Cable companies are constantly expanding their networks to reach new customers and deliver new services. With nearly 60 percent of all U.S. homes subscribing to cable TV services, cable is the most popular way to receive TV programming.
In a cable network, coaxial cables run from cable providers to each individual home. The early networks of the 1950s transmitted TV signals to homes, but providers began upgrading their networks at the end of the 20th century to support broadband Internet access.
Cable TV providers offer a wide range of cable services, which bundle multiple channels together. Even the most basic options include subscribers’ local channels such as Fox and ABC at no additional cost. More expensive offerings typically include networks like TNT, USA, and The History Channel.
Subscribers can also order subscriptions to premium networks like HBO and Starz. Most premium networks require separate subscriptions, but The Movie Channel is often bundled together with Showtime. These subscriptions tend to cost $10 to $15 a month for most customers.
Cable networks are always growing. They can be found in nearly every urban and rural area, and cable providers can upgrade equipment in one neighborhood without disrupting service in another.
Coaxial cables have been upgraded over the years to support digital signals, which has allowed cable ISPs to reach millions of customers. Within half a decade, cable Internet overtook traditional dial-up Internet access in market share because cable’s network infrastructure was already in place.
Compared to other Internet technologies like fiber-optic networks, cable networks are quick and inexpensive to upgrade. Several years ago, cable TV providers began offering video on demand and high definition programming. Subscribers began receiving these new services without significant disruptions.
Most cable providers are now installing their networks underground to further improve signal reliability. Besides protecting against inclement weather, vehicle accidents, and other disruptions, the switch from telephone poles to underground installations allows service technicians to easily diagnose and repair network problems.
Unlike satellite TV services, cable TV subscribers never have to fiddle around with satellite dishes or worry about static-filled video. Cable TV simply works.
High Speed Internet
Cable Internet and other cable services share the very same coaxial cables. In fact, subscribers can receive both types of service from the same cable by using a coaxial splitter.
To use cable Internet, subscribers must install cable modems. Cable subscribers can connect their computers directly to the Internet through their modems, or they can install routers to create home Wi-Fi networks.
The cable modem is the single most important piece of equipment that a cable subscriber will use. Modems that support DOCSIS 2.0 technology can receive download speeds up to 38 Mbps, but newer DOCSIS 3.0 modems can receive much faster speeds up to 300 Mbps.
However, subscribers’ Internet speeds will be capped by their Internet plans. Subscribers with basic 3 to 20 Mbps Internet plans will not benefit from newer modems unless they upgrade their service. Most cable ISPs will provide cable modems for a small monthly fee, but customers can save money by purchasing their own.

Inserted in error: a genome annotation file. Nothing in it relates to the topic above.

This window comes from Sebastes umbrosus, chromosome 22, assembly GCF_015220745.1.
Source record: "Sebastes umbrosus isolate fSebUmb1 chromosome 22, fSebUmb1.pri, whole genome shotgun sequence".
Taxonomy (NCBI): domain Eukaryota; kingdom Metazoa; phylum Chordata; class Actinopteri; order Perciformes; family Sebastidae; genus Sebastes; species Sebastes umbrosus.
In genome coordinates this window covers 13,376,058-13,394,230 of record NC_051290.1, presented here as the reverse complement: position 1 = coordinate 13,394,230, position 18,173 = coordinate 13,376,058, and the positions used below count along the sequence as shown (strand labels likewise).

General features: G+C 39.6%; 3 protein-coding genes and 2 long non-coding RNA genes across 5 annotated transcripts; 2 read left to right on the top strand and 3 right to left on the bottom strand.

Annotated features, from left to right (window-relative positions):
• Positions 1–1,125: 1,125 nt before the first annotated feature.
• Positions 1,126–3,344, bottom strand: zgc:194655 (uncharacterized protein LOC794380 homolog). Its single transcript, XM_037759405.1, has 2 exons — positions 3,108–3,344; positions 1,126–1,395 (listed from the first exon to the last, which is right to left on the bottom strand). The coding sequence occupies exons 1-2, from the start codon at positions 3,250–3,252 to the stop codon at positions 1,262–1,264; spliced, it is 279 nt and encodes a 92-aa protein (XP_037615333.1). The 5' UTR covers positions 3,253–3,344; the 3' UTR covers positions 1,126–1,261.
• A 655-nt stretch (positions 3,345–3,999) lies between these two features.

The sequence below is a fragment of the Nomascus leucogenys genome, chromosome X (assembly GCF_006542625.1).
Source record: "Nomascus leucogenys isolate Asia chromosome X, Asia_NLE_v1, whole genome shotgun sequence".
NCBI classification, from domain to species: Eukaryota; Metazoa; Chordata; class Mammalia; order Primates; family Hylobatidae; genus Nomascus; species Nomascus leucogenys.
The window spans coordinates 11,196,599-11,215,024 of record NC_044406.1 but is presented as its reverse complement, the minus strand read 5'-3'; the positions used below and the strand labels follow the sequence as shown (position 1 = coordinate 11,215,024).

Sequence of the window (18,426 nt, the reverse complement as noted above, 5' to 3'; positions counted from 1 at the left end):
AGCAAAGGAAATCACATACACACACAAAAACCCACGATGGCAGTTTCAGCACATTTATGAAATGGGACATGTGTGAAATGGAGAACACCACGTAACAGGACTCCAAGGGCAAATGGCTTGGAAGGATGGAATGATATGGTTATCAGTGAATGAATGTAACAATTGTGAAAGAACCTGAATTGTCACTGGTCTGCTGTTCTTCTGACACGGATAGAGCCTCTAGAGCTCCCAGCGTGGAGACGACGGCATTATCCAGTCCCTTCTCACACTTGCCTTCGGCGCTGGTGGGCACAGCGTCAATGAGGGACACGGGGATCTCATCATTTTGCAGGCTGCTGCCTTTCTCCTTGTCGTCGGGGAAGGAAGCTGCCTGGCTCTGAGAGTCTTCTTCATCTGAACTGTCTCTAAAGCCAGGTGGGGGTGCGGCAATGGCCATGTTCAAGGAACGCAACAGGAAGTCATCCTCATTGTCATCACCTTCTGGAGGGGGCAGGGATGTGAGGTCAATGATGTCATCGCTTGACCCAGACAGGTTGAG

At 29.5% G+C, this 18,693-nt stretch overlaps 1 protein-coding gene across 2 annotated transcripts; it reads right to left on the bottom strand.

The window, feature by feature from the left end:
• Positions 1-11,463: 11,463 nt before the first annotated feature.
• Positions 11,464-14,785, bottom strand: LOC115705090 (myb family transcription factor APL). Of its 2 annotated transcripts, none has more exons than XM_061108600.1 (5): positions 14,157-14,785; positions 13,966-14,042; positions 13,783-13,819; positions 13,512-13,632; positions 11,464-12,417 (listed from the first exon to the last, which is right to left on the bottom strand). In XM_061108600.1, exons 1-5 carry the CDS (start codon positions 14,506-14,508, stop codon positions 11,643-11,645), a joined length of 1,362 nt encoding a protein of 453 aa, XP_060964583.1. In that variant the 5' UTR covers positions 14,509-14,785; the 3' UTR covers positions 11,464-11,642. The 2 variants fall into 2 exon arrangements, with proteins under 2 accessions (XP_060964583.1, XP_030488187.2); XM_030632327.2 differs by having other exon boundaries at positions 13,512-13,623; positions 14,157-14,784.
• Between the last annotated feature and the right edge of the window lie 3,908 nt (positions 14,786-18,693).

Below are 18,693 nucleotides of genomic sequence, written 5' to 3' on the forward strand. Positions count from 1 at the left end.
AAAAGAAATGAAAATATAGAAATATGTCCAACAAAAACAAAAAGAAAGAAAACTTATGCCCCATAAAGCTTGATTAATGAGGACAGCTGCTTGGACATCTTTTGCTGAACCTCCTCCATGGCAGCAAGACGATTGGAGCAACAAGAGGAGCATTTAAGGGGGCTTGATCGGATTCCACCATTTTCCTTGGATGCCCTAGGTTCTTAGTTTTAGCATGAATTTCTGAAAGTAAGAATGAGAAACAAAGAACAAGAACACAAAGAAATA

Faster than DSL
ISPs love to claim that they have the fastest broadband speeds in the world. When it comes to cable, it’s absolutely true. With speeds of 3 to 125 Mbps, cable Internet customers receive some of the fastest speeds in the world. Future revisions to the DOCSIS 3.0 standard will support speeds up to 1 Gbps, and future cable technologies may increase speeds even beyond that.
Unfortunately, DSL customers are capped at just 40 Mbps, and most customers don’t even receive speeds close to the cap. By the end of the decade, the average cable subscriber will have access to 100 Mbps Internet service.
How fast are these speeds? A 3 Mbps Internet user can browse websites without waiting for pages to load. A 15 Mbps user can stream standard definition video. Anyone with 30 to 50 Mbps service can stream HD movies and play video games without lag. A 1 Gbps user could download an HD movie in about half a minute.
Many cable providers also bundle online TV services with Internet access so subscribers can watch TV episodes and other content online. Because online TV services work in web browsers, any Internet capable device can stream TV programming.
Cable providers are also branching out into telephone communications with Voice over IP cable services. Instead of using a separate phone line to place calls, VoIP customers can place phone calls over their Internet connections.
Because VoIP services use existing Internet networks, VoIP packages are very affordable. Most services include unlimited long distance calling, and international rates are extremely competitive.
On top of excellent call quality, VoIP services typically include features like caller ID, number blocking, voicemail, and other services at no extra cost. However, VoIP users must have broadband Internet connections to place calls. Most cable providers offer significant discounts for customers who bundle TV, Internet, and VoIP services together.